In 2007, the Mississippi Legislature made a drastic change in the law of self-defense. Known as the “Castle Doctrine”, the new law reads that a homeowner is “presumed to have reasonably feared imminent death or great bodily harm, or the commission of a felony upon him or another or upon his dwelling … or against his business or place of employment or the immediate premises of such business or place of employment, if the person against whom the defensive force was used, was in the process of unlawfully and forcibly entering, or had unlawfully and forcibly entered, a dwelling, … business, place of employment or the immediate premises thereof or if that person had unlawfully removed or was attempting to unlawfully remove another against the other person’s will from that dwelling, … business, place of employment or the immediate premises thereof and the person who used defensive force knew or had reason to believe that the forcible entry or unlawful and forcible act was occurring or had occurred.”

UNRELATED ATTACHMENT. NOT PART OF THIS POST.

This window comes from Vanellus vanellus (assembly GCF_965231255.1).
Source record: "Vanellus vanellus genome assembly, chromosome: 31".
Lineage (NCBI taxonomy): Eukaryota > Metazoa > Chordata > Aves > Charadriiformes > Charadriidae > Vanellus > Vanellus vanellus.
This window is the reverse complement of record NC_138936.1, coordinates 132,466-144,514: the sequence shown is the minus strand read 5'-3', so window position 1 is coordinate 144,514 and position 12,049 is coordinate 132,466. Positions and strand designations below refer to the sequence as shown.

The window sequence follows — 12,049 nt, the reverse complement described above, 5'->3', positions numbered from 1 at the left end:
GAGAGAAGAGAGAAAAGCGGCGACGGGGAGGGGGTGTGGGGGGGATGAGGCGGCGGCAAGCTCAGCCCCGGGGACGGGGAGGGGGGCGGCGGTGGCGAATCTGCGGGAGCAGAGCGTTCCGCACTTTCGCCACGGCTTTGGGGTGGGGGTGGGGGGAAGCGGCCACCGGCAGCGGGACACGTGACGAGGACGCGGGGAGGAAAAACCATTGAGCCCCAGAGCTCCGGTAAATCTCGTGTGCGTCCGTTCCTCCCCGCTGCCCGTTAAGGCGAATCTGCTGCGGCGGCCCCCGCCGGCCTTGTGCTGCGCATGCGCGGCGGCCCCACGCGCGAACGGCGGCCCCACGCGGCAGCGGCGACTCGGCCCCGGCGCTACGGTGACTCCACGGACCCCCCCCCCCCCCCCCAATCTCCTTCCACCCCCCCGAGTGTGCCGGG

The law has been used to justify killing people who break into unoccupied cars which are parked on the street, people who steal from stores, and people who break into houses. I can easily understand justifying the killing of an intruder who breaks into your house. However, I find it very disturbing that I can also shoot someone who is stealing my car which is parked out on the street. That person is no threat to me or my family.
Of course, the decision to charge a person is left up to a grand jury. I am currently representing a young man on appeal who shot two men who had broken into his apartment. He was charged with murder and aggravated assault and a jury found him guilty on both counts. The trial judge did not grant him a jury instruction advising the jury about the “Castle Doctrine”. We did not represent him at trial but have taken over on appeal. Hopefully we can convince an appellate court to reverse the case for the failure to give a “Castle Doctrine” instruction.
The “Castle Doctrine” has caused much confusion and uneven application in the Jackson metro area. In the end, your home is your castle unless the grand jury says otherwise.
Charles R. “Chuck” Mullins is a criminal defense lawyer practicing in the Jackson, Hinds County, Mississippi area and all over the state. If you or your loved one has been charged with a crime, call Chuck.